Jeremy Zallen, Assistant Professor history at Lafayette College (USA), discussed his new book American Lucifers: The Dark History of Artificial Light, 1750-1865 in our Greenhouse environmental humanities online book talk series on Monday, 6 April at 15:00 (3pm CET).

The myth of light and progress has blinded us. In our electric world, we are everywhere surrounded by effortlessly glowing lights that simply exist, as they should, seemingly clear and comforting proof that human genius means the present will always be better than the past, and the future better still. At best, this is half the story. At worst, it is a lie.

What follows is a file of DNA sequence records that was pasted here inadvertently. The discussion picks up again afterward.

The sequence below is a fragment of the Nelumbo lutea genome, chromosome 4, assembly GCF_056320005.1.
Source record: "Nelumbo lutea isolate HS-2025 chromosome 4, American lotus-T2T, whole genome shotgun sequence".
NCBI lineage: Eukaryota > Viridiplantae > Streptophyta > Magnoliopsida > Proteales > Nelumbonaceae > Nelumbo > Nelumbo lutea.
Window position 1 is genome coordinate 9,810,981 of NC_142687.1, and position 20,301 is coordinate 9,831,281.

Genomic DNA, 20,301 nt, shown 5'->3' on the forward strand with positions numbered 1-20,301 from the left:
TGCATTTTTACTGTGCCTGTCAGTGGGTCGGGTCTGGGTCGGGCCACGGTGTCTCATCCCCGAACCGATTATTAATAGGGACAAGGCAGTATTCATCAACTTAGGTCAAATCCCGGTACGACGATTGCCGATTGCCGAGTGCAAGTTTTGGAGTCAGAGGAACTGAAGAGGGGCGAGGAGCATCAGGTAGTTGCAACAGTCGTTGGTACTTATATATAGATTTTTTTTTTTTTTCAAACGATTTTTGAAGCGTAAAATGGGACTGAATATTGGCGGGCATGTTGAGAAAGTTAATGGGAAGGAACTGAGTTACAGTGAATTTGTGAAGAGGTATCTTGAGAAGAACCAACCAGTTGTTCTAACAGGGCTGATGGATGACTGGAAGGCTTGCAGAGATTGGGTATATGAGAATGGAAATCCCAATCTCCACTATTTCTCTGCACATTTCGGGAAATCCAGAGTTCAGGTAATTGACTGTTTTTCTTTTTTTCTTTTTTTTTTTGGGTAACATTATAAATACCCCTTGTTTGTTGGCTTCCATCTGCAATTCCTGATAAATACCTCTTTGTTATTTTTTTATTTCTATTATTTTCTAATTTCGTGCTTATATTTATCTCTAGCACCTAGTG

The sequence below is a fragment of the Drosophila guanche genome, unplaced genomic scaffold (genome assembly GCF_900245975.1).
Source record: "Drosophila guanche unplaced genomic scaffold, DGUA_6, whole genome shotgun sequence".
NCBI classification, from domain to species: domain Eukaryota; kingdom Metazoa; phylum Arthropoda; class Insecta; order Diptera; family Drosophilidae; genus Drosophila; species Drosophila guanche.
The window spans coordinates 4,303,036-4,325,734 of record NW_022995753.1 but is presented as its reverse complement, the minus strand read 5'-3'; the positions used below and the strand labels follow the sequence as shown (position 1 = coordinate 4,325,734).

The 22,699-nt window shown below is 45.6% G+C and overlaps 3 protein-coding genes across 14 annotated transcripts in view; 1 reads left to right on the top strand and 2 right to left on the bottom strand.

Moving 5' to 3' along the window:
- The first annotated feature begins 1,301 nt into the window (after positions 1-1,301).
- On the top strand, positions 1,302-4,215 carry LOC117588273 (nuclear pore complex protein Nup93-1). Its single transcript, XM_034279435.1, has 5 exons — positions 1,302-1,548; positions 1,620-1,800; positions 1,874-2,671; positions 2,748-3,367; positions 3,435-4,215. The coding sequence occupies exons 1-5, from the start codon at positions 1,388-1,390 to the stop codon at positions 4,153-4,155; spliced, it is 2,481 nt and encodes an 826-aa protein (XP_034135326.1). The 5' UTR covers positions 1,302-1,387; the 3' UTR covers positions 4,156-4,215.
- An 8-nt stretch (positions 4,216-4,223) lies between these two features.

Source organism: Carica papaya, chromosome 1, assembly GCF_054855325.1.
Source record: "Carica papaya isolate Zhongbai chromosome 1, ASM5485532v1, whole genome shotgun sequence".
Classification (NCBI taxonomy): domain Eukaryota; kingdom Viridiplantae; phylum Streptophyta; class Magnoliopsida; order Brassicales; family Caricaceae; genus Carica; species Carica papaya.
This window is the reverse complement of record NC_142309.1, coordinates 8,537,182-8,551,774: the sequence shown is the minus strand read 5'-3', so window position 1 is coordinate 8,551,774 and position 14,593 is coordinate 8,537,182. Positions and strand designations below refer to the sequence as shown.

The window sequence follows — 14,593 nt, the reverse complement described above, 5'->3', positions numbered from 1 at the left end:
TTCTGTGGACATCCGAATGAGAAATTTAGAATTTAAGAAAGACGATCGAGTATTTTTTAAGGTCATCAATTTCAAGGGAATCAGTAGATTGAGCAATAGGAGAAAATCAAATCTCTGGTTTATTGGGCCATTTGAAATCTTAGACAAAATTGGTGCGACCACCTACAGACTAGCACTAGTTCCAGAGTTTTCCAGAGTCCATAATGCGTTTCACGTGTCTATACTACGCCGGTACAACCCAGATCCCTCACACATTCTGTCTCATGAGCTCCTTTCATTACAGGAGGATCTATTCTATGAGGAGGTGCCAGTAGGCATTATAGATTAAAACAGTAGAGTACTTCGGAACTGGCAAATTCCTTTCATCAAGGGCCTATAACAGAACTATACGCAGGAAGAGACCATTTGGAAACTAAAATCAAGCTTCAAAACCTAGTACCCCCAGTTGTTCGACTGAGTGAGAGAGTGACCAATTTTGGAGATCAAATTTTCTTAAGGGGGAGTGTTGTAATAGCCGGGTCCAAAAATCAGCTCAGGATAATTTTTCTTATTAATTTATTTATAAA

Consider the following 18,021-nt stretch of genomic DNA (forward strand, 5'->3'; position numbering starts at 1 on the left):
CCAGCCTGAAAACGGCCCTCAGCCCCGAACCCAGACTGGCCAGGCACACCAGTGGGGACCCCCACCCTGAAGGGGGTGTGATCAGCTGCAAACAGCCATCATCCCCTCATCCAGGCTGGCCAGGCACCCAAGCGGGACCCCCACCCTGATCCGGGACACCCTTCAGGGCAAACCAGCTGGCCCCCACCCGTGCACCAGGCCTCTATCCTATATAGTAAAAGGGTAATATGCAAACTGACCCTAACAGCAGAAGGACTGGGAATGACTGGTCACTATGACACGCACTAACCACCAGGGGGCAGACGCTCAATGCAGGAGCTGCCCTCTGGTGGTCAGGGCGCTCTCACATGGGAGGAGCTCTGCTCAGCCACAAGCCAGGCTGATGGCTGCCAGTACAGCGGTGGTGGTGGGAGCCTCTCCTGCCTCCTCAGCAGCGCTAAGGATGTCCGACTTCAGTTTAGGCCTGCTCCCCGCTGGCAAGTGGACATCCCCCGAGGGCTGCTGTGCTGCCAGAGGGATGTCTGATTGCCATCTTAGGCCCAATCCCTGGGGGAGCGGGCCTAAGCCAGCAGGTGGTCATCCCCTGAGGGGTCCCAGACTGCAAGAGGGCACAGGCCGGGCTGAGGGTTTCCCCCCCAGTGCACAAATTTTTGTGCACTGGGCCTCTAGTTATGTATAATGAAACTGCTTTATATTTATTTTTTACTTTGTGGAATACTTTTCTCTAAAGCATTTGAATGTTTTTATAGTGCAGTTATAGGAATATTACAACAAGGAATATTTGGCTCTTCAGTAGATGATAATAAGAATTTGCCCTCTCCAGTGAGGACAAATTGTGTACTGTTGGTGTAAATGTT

From whale oil to kerosene, from the colonial period to the end of the U.S. Civil War, modern, industrial lights brought wonderful improvements and incredible wealth to some. But for most workers, free and unfree, human and nonhuman, these lights were catastrophes. This book tells their stories. The surprisingly violent struggle to produce, control, and consume the changing means of illumination over the eighteenth and nineteenth centuries transformed slavery, industrial capitalism, and urban families in profound, often hidden ways. Only by taking the lives of whalers and enslaved turpentine makers, match-manufacturing children and coal miners, night-working seamstresses and the streetlamp-lit poor–those American lucifers–as seriously as those of inventors and businessmen can the full significance of the revolution of artificial light be understood.

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